Below is an overview of books that reproduce Audubon's art including both his prints and paintings. This is not a comprehensive list of art books devoted to Audubon. It represents the books with which I am most familiar, and is restricted to the larger publications, the books that reproduce all -- rather than selections -- of the work for a specific edition in the case of the prints, or is a significant collection of work in the case of the watercolors.
- The Birds of America
- The (Viviparous) Quadrupeds of North America
- Other Work
The Birds of America: Original Watercolors
OLSON, Roberta [with other contributors]: Audubon's Aviary: The Original Watercolors for The Birds of America; New York: Skira Rizzoli, 2012. This book was written to both anticipate and accompany the New-York Historical Society's three-part exhibition of their complete collection of Audubon watercolors. An exploration of Audubon's development and techniques as an artist, this lavishly illustrated book is a must for anyone interested in Audubon or the original art that was the basis of the magnificent engraved plates comprising the most important and influential set of bird illustrations ever published.
AUDUBON, John James [with text by Scott V. Edwards, Richard Rhodes and Leslie A. Morris]: Audubon: Early Drawings; Cambridge: Belknap Press of Harvard University Press, 2008. This volume reproduces a collection of Audubon's early paintings now held by Harvard University's Houghton Library and Harvard's Museum of Comparative Zoology. These important early works of both North American and European birds, mostly painted from 1805 to 1815, were purchased in 1824 by Audubon's (then new) friend Edward Harris as a means of assisting the struggling artist. This beautiful oversized volume (in slipcase) presents the full collection of 116 portraits of species that Audubon collected in America and in Europe. The reproductions are accompanied by an essay on the sources of Audubon’s art by Richard Rhodes (author of an excellent Audubon biography) ; transcription of Audubon’s own annotations to the drawings, including information on when and where the specimens were collected; ornithological commentary and reflections on Audubon as scientist by Scott V. Edwards; and an account of the history of the Harris collection by Leslie A. Morris.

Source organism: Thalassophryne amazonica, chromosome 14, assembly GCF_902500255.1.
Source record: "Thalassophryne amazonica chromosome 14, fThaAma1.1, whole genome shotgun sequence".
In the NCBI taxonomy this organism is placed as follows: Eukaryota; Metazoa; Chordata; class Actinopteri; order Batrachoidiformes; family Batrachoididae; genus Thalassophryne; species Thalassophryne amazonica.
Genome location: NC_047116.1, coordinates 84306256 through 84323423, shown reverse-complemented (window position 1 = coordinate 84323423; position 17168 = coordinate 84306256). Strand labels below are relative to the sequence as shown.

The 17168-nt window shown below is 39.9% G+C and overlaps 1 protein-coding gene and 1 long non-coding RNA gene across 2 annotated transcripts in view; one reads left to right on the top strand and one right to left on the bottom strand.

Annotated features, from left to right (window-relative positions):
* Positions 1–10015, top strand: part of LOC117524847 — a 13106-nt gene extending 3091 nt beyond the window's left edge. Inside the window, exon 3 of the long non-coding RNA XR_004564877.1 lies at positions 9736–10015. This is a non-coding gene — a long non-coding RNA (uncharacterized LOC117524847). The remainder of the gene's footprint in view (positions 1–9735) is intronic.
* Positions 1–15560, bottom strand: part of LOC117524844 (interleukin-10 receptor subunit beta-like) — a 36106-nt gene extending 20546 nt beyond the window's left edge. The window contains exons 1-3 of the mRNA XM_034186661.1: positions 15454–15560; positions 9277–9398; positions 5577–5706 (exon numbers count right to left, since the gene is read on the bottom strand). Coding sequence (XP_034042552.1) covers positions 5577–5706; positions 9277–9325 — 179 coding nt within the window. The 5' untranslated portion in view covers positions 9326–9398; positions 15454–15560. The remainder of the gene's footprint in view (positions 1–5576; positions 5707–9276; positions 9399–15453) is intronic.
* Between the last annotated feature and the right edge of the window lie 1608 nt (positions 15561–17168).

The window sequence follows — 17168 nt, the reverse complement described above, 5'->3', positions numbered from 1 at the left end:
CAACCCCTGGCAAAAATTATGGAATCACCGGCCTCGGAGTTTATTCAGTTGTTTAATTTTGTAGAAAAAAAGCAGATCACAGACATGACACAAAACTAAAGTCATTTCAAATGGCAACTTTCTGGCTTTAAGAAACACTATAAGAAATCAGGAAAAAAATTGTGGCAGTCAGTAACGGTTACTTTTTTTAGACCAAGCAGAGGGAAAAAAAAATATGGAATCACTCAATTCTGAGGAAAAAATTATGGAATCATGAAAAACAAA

AUDUBON, John James [Edited by Annette Blaugrund and Theodore E. Stebbins, Jr.]: John James Audubon - The Watercolors for the Birds of America; New York: Villard Books, 1993. With excellent essays by Stebbins, Blaugrund, Amy R. W. Meyers, and Reba Fishman Snyder that describe how Audubon worked. Lavishly illustrated. The hardcover edition includes an index (each painting illustrated in color in a small format) of all of the Audubon bird paintings in the New-York Historical Society collection. The softcover edition lacks this index, but includes the many other illustrations and the fine text in its entirety.
AUDUBON, John James [Introduction and notes by Marshall B. Davidson]: The Original Water-Color Paintings by John James Audubon for the Birds of America; New York: American Heritage Publishing Co., Inc., 1966. Published in two volumes (also available in a single volume), this large set reproduces in folio format all 431 surviving paintings that were the basis of the 435 plates of the Havell Edition. Paintings are arranged "to present the most pleasurable visual sequence" and to accommodate the needs of two-page and foldout reproductions. This makes it difficult to compare the paintings side-by-side with reproductions of the plates. Fortunately, the commentary accompanying each plate lists the corresponding Havell plate number. It also describes the differences between the paintings and the engravings, and points out interesting features of each painting. A valuable and interesting reference that provides insight into Audubon's working method and his collaboration with Havell.